Russia's U.N. mission was not immediately available for a response.
Annan had made preliminary acceptance of his guidelines for a political transition for Syria a condition for organizing Saturday's meeting in Geneva. The meeting is to include the Turkey, United States, Britain, France, Russia, China, Iraq, Kuwait and Qatar. Iran and Saudi Arabia were not invited.
Senior diplomats from the countries attending the meeting will gather in Geneva on Friday to try to prevent any collapse of Saturday's ministerial-level talks.
Russia has repeatedly said it supports Annan's idea of creating a "contact group" of powerful nations and regional players with influence on the Syrian government or the opposition to push for an end to the violence in Syria.
Moscow has also said it is not insisting that Assad must remain in power at all costs, but that any decision on whether or not he should step down should come from the Syrian people, not from outside pressure or military intervention, as happened last year in Libya.
The United States, Britain and France have said that Assad is responsible for the violence, which the United Nations estimates has killed at least 10,000 people, is no longer fit to govern. Russia and China, however, reject what they describe as Western calls for "regime change."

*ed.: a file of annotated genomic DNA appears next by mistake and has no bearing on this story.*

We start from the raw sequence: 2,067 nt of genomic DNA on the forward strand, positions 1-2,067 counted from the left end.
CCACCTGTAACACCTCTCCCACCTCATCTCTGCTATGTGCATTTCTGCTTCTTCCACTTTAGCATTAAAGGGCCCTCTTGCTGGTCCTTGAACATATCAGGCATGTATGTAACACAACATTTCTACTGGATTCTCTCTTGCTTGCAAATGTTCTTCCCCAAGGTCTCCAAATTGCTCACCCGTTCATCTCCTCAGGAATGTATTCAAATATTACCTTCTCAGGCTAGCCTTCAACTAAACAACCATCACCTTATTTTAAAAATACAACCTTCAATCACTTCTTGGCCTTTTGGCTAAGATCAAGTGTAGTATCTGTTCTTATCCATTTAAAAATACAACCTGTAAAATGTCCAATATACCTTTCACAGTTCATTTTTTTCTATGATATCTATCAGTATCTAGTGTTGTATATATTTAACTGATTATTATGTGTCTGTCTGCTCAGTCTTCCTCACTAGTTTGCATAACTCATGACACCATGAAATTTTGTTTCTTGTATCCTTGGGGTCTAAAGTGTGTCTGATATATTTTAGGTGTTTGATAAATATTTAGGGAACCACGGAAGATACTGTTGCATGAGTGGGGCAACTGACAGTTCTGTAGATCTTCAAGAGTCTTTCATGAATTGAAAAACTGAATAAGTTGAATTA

Foreign Minister Lavrov says 'convinced it would have been possible to more effectively and quickly liberate ISIL-occupied areas if Russian and US militaries started coordinating their actions
Syrian Democratic Forces units start an operation to liberate northern Raqqa province
'The T4 air base was severely damaged by an ISIL artillery attack. In particular, four Russian Mi-24 attack helicopters appear to have been destroyed,' a report says
State Comptroller Yosef Shapira is tasked with overseeing the use of public funds, and investigating allegations of double billing of flights by Netanyahu
The two countries set to conduct another round of talks on organising this year's pilgrimage for Iranians
Ban Ki-moon called situation in Syria 'heartbreaking' at World Humanitarian Summit
US envoy Michael Ratney calls on Syrian opposition groups to respect the truce despite Assad regime's violations
The Moscow-proposed move aims to 'stabilise the situation' in the areas
Saudi embassy in Ankara rejects claims that Iranian nationals were being hindered from taking part in Hajj pilgrimage
More than 300 UNRWA-run schools 'across the region have been impacted, attacked or otherwise rendered inoperable by conflict or violence in the last five years'
'The bilateral agreement to develop the Chabahar port and related infrastructure, and availability of about $500 million from India for this purpose, is an important milestone,' Indian PM says
Proposals to apply death penalty in ‘terrorism’ cases may only be used against Palestinians, Israeli media reports
Benjamin Netanyahu offers to hold direct talks with the Palestinian leader Mahmud Abbas in Paris
The extremist group takes responsibility for attacks in Syria and Yemen that killed more that 150 people
'A joint meeting between the two delegations to the Yemen peace talks has started in the morning,' UN envoy says
A monitor says the air strikes targeted Castello road, which was still open but dangerous